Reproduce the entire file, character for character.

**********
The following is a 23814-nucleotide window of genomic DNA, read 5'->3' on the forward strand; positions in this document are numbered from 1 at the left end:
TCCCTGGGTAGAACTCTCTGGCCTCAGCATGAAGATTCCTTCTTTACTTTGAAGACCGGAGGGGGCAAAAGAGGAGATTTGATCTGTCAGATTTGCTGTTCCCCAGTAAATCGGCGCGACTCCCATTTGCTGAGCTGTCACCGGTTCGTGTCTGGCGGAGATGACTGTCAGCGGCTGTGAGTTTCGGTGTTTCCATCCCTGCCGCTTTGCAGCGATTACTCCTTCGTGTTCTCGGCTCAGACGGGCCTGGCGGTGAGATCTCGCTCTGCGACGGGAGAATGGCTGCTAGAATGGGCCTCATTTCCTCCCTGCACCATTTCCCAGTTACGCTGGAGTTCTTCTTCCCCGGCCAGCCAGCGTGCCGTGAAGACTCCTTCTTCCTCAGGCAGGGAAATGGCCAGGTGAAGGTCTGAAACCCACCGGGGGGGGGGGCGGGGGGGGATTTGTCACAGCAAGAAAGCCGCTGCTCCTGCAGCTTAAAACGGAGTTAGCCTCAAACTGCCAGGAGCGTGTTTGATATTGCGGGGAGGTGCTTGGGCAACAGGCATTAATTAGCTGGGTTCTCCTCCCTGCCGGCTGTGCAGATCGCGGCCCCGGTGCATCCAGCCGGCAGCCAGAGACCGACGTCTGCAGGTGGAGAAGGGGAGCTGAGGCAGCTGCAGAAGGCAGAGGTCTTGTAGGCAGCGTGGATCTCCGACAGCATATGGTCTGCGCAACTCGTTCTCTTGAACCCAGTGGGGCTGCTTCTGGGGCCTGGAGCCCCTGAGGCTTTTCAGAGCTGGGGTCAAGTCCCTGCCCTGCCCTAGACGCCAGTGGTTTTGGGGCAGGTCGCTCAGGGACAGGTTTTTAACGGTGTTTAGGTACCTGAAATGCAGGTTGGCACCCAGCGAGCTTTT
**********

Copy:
The following is a 23814-nucleotide window of genomic DNA, read 5'->3' on the forward strand; positions in this document are numbered from 1 at the left end:
TCCCTGGGTAGAACTCTCTGGCCTCAGCATGAAGATTCCTTCTTTACTTTGAAGACCGGAGGGGGCAAAAGAGGAGATTTGATCTGTCAGATTTGCTGTTCCCCAGTAAATCGGCGCGACTCCCATTTGCTGAGCTGTCACCGGTTCGTGTCTGGCGGAGATGACTGTCAGCGGCTGTGAGTTTCGGTGTTTCCATCCCTGCCGCTTTGCAGCGATTACTCCTTCGTGTTCTCGGCTCAGACGGGCCTGGCGGTGAGATCTCGCTCTGCGACGGGAGAATGGCTGCTAGAATGGGCCTCATTTCCTCCCTGCACCATTTCCCAGTTACGCTGGAGTTCTTCTTCCCCGGCCAGCCAGCGTGCCGTGAAGACTCCTTCTTCCTCAGGCAGGGAAATGGCCAGGTGAAGGTCTGAAACCCACCGGGGGGGGGGGCGGGGGGGGATTTGTCACAGCAAGAAAGCCGCTGCTCCTGCAGCTTAAAACGGAGTTAGCCTCAAACTGCCAGGAGCGTGTTTGATATTGCGGGGAGGTGCTTGGGCAACAGGCATTAATTAGCTGGGTTCTCCTCCCTGCCGGCTGTGCAGATCGCGGCCCCGGTGCATCCAGCCGGCAGCCAGAGACCGACGTCTGCAGGTGGAGAAGGGGAGCTGAGGCAGCTGCAGAAGGCAGAGGTCTTGTAGGCAGCGTGGATCTCCGACAGCATATGGTCTGCGCAACTCGTTCTCTTGAACCCAGTGGGGCTGCTTCTGGGGCCTGGAGCCCCTGAGGCTTTTCAGAGCTGGGGTCAAGTCCCTGCCCTGCCCTAGACGCCAGTGGTTTTGGGGCAGGTCGCTCAGGGACAGGTTTTTAACGGTGTTTAGGTACCTGAAATGCAGGTTGGCACCCAGCGAGCTTTT